Six operating theatres at Waikato Hospital are too hot to work in according to surgeons who want better air-conditioning at a cost of $200,000.

The theatres are required to be less than 22 degrees Celsius and 60 per cent humidity but last summer they became so stuffy doctors cancelled some surgeries in the orthopaedic department.

Executive director of Waikato Hospital services, Brett Paradine, said the hotter than usual summer caused the theatres to creep up to 24 degrees which is one factor contributing to a backlog of patients waiting for elective surgeries.

"There were some concerns at the end of the hot summer we had last year that the theatres were warmer than ideal," Paradine said.


The surgeons wanted the temperature to sit at 20 degrees or lower.

"That's been looked at and a plan developed and approved to upgrade the heating-ventilation air-conditioning system for theatres."

Paradine said $200,000 had been earmarked to upgrade the current air-conditioning in the six theatres in the Kempthorne Building, but the work could not be scheduled to begin until Christmas when there would be less elective surgeries taking place.

This was because the upgrade would affect a whole theatre suite including 12 operating rooms across two levels of the older building, even though only six of them needed upgrading.

That would put half of the hospital's 24 operating theatres out of action.

"There's been a fair bit of work to look at what the ideal time is and to minimise disruption across all our different specialities it was decided that we go into a lower activity period over Christmas so that's when we're looking at doing that work."

Winter had provided a reprieve from the situation but Paradine said Waikato District Health Board was developing contingency plans in case of a hot December.

"There is the risk that if we have a very hot December there may be lists [of elective surgery patients] that surgeons feel they can't proceed with. If that's the case we will have to look at other options."

These included using other operating theatres at the three private hospitals in Hamilton.

The work would include new vents, ducting and chillers and was hoped to be completed by January.

A Hamilton-based surgeon said he was unaware of the temperature requirements at Waikato Hospital and found operating in New Zealand a breeze compared to tropical climates where being in a gown, mask and gloves made for hot work.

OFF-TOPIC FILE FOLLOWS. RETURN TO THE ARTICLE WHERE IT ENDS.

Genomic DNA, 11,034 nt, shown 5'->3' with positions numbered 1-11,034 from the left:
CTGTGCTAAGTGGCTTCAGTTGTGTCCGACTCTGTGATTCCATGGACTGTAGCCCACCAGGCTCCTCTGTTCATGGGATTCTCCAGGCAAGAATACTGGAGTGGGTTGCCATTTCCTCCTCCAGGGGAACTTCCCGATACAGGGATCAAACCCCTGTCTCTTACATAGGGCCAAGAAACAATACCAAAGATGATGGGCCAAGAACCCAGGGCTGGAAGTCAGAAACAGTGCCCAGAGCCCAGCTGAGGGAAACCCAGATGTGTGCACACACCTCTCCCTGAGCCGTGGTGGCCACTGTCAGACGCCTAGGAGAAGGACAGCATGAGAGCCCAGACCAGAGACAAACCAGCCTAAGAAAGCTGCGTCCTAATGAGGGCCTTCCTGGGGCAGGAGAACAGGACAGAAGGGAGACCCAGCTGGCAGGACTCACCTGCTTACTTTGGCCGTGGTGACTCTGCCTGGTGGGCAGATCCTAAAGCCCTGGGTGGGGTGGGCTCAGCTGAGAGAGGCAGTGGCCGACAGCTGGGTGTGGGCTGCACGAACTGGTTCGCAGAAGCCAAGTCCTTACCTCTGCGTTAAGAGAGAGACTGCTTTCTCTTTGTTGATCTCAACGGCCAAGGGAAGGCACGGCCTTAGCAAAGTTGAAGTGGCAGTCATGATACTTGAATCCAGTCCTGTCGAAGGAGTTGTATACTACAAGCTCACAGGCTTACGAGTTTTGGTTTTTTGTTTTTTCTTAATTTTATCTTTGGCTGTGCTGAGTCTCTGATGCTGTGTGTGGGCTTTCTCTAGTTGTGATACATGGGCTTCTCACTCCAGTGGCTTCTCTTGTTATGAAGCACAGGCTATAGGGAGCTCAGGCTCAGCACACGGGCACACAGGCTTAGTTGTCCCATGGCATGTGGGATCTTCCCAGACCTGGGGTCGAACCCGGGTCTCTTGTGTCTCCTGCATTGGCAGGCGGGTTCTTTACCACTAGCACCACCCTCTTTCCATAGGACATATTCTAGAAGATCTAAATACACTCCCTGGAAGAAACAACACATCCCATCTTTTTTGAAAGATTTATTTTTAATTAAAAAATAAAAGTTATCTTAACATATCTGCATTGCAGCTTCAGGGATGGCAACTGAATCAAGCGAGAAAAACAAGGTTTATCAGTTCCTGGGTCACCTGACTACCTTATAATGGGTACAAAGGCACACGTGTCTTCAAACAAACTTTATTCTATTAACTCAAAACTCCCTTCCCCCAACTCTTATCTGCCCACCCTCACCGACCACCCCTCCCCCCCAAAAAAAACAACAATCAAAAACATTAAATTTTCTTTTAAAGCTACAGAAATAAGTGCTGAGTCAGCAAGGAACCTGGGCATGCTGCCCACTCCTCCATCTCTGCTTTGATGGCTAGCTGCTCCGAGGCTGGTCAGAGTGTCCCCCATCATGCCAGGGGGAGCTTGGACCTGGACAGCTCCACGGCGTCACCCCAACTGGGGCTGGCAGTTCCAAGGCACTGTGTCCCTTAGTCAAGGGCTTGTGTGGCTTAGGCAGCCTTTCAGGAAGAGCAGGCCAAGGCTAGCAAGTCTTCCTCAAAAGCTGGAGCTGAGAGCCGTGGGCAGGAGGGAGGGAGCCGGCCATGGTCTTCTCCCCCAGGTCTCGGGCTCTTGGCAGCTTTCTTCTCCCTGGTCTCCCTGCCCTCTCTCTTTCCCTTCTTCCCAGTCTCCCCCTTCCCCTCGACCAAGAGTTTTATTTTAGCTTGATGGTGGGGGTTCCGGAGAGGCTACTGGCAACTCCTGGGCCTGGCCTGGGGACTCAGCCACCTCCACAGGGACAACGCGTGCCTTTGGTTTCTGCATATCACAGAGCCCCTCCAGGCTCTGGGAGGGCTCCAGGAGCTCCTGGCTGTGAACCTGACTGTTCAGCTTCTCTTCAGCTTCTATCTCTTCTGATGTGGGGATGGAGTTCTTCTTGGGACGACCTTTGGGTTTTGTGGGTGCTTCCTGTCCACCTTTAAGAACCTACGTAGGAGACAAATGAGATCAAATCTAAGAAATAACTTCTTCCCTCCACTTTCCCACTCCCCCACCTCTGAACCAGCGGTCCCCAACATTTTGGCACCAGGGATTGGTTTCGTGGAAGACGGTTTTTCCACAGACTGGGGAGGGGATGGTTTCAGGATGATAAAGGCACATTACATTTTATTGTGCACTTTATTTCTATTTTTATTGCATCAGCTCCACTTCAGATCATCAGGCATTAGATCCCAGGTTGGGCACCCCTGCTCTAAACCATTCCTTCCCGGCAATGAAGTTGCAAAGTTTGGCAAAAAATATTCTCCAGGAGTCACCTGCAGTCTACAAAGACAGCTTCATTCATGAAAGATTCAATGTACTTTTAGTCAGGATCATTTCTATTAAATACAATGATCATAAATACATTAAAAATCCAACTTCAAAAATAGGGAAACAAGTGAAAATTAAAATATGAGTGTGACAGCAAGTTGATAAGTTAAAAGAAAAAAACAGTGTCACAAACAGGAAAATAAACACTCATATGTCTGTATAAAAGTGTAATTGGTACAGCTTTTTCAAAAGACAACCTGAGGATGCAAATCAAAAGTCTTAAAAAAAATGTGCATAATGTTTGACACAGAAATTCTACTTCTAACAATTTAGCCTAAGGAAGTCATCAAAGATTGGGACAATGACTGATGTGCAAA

He said if temperatures were too cold in operating theatres patients were at risk of becoming hypothermic and his theatre team used blankets with circulating hot air to keep patients warm.

Christchurch plastic surgeon Dr Sally Langley said an ambient theatre temperature was around 21 degrees but the right temperature for patients depended on the type of surgery.

"The theatre does need to be at a certain warm temperature to keep the patient warm but different types of operations dictate how warm or cool the temperature should be."

Paediatric and burns patients, microsurgery and longer operations needed warmer conditions while cardiac and neurosurgery patients needed a cooler temperature.

Surgeon and staff comfort and safety was also a factor, with dehydration a real possibility, she said.

"But what they really need is to be able to adjust the temperature in the operating theatre to suit their requirements."

Langley said there was a "big problem" nationwide with the quality of heating and cooling in operating theatres.

"It's surprising in this day and age that with air-conditioning in operating theatres, you dial it up to what you want but it doesn't match what you get."

She said temperatures of 24 and 25 degrees were common for operating but anything higher would be too hot and anything in the 30s would pose a risk of infection for the patient.